Successfully reported this slideshow.
You’ve unlocked unlimited downloads on SlideShare!
1. Khan Academy Registration: There are a few people whose name Icannot tell from their login name. Please check your email. You arenot getting credit as of now if I dont know who you are.2. New Khan Mastery Topics posted for the rest of September and allof October. This should take us to the end of the 1st quarter.3. Bonus Points: Every few days, a bonus question is posted on thev6math site. First 5 people who email the correct answer get 10 xtracredit pts. Those 5 get email. If no email, then you were too late.4. The library is open from 7:00 a.m. - 4:00 p.m. if you do not have internet access for the Khan Academy.5. The last quiz was not graded: 2nd/4th6. Text/Work Book for download: Pls. do this.
September 20, 2012Review: Integers, Expressions, Translations, Order of Operations, Distributive PropertyClass work: Order of Operations, Distributive Prop.1. There are two ways to combine long strings of integers. A. Add all the positive numbers, then add all the negative numbers. Then combine the two numbers using rule for opposite signs. B. Combine all numbers in order from left to right.Use method A for these numbers: -3 + (-5) + 6 + 9 + 2 + (-4)6 + 9 + 2 = 17; -3 + (-5) + (-4) = -12; 17 - 12 = 5 Use Method B: 5 + (-4) + (-6) + 8 + (-3) + 3 = 1 -6 = -5 + 8 = 13 - 3 = -0 + 3 = 13
Order of Operations 1. 5 • 102 = 2. (23 • 32) ÷ 6 = 3. 33 + (9 •3) - 10 = 1. 5 • 100 = 500 2. (72) ÷ 6 = 12 3. 60 - 10 = 50 Lastly, Translation1. The As played 72 games. They won 10 more gamesthan they lost. How many games did they win and lose?2. A Limousine bill totaled $510. This included a $150 servicecharge and 6 hours of use. What was the hourly rate for theLimo?Homework: Order of Operations, DistributiveProperty: Girls--Even, Guys--Odd
September 21, 2012• Absolute Value: The absolute value of x, denoted "| x |" (and which is read as "the absolute value of x"), is the distance of x from zero. This is why absolute value is never negative; absolute value only asks "how far?", not "in which direction?" This means not only that | 3 | = 3, because 3 is three units to the right of zero, but also that | –3 | = 3, because –3 is three units to the left of zero.• Warning: The absolute-value notation is bars, not parentheses or brackets. Use the proper notation; the other notations do not mean the same thing.
Absolute Value• It is important to note that the absolute value bars do NOT work in the same way as do parentheses. Whereas –(–3) = +3, this is NOT how it works for absolute value:• Simplify –| –3 |.• Given –| –3 |, I first handle the absolute value part, taking the positive and converting the absolute value bars to parentheses:• –| –3 | = –(+3)• Now I can take the negative through the parentheses:• –| –3 | = –(3) = –3• As this illustrates, if you take the negative of an absolute value, you will get a negative number for your answer.
• Sometimes you will be asked to insert an inequality sign between two absolute values, such as:• Insert the correct inequality: | –4 | _____ | –7 |• Whereas –4 > –7 (because it is further to the right on the number line than is –7), I am dealing here with the absolute values. Since:• | –4 | = 4• | –7 | = 7,• ...and since 4 < 7, then the solution is:• | –4 | < | –7 |.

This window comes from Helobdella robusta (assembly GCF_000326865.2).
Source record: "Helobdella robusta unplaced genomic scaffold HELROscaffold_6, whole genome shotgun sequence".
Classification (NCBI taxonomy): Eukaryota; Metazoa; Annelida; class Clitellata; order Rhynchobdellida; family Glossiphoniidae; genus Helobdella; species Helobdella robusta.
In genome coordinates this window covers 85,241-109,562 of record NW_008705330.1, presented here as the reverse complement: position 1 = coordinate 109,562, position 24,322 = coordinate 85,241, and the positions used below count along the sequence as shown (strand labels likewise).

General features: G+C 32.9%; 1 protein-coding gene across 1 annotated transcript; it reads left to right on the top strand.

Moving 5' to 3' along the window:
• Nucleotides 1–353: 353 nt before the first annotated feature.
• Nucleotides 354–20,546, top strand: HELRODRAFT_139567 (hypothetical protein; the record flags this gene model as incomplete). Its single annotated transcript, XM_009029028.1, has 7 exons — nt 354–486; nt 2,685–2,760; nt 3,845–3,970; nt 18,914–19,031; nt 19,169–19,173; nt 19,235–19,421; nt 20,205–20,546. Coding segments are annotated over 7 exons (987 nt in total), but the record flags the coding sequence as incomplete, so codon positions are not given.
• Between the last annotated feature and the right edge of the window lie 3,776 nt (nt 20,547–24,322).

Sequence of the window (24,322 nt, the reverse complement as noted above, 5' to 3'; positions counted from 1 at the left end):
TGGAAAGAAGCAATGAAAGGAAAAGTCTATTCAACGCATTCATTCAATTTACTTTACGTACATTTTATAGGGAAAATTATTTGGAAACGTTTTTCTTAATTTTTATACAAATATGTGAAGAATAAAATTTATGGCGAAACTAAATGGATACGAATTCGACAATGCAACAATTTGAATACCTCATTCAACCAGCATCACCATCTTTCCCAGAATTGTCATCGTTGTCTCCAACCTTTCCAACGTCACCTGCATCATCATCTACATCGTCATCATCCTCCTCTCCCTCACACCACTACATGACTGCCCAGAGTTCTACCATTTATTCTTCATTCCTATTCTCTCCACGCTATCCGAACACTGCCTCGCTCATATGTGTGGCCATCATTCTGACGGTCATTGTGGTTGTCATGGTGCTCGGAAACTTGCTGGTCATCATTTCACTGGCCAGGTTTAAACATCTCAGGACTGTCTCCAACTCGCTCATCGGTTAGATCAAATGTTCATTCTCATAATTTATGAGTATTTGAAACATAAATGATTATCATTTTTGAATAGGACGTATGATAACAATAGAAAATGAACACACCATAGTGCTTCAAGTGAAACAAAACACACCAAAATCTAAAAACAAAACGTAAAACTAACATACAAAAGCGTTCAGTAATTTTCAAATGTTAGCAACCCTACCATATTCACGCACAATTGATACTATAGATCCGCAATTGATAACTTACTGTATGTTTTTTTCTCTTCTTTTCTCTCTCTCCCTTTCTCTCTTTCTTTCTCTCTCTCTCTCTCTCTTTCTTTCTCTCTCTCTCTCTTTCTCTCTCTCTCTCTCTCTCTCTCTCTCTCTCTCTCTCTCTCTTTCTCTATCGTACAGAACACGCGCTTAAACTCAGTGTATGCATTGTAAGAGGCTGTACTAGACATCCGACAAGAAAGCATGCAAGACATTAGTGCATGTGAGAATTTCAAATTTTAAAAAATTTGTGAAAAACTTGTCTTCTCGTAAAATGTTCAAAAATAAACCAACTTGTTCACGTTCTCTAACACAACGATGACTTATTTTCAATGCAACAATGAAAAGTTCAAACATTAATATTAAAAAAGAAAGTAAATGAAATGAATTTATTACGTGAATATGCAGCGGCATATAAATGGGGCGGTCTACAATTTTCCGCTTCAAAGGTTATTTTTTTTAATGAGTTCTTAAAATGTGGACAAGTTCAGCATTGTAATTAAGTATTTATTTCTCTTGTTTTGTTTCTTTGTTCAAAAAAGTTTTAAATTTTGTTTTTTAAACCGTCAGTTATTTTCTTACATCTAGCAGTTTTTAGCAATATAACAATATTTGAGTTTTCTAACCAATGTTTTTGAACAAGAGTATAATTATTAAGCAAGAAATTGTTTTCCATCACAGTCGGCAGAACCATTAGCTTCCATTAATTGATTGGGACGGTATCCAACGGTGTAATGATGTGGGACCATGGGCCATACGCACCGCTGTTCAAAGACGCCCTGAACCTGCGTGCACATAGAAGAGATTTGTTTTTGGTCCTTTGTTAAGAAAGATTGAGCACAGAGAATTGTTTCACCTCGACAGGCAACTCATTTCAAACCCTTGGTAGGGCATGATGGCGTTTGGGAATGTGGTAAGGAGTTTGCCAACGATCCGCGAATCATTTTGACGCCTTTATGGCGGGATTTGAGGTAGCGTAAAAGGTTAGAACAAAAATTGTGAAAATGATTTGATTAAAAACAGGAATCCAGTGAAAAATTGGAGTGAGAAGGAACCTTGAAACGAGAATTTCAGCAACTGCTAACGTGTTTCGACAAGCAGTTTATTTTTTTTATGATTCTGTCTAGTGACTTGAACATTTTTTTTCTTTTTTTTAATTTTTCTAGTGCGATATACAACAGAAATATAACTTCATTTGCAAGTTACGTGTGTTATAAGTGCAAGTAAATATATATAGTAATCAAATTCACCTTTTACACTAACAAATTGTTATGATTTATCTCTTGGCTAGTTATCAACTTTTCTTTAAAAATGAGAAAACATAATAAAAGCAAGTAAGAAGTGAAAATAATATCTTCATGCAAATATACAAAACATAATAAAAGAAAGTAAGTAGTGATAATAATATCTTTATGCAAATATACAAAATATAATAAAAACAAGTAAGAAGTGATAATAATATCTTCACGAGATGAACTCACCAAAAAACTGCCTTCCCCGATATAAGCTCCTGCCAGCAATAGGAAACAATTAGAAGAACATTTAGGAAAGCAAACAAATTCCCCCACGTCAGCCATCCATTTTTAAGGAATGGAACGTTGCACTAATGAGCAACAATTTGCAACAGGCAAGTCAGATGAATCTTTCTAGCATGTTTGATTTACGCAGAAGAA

• When the number inside the absolute value (the "argument" of the absolute value) was positive anyway, we didnt change the sign when we took the absolute value. But when the argument was negative, we did change the sign; namely, we changed the "understood" "plus" into a "minus". This leads to one fiddly point which may not come up in your homework now, but will probably show up on tests later:• When you are dealing with variables, you cannot tell the sign of the number or the value that is contained in the variable. For instance, given the variable x, you cannot tell by looking whether there is, say, a "2" or a "–4" contained inside. If I ask you for the absolute value of x, what would you do? Since you cannot tell, just by looking at the letter, whether or not the variable contains a positive or negative value, you would have to consider these two different cases.
• If x > 0 (that is, if x is positive), then the value wont change when you take the absolute value. For instance, if x = 2, then you have | x | = | 2 | = 2 = x. In fact, for any positive value of x (or if x equals zero), the sign would be unchanged, so:• For x > 0, | x | = x• On the other hand, if x < 0 (that is, if x is negative), then it will change its sign when you take the absolute value. For instance, if x = –4, then | x | = | –4 | = + 4 = –(–4) = –x. In fact, for any negative value of x, the sign would have to be changed, so:• For x < 0, | x | = –x
• This is a case in which the "minus" sign on the variable does not indicate "a number to the left of zero", but "a change of the sign from whatever the sign originally was". This "–" does not mean "the number is negative" but instead means that "Ive changed the sign on the original value".• Must –x be negative? Why or why not?• No, it does not have to be negative: If the original value of x was negative, then –x, the opposite- signed version of x, would have to be positive. For instance, if I start with x = –3, then –x = –(–3) = +3, which is positive.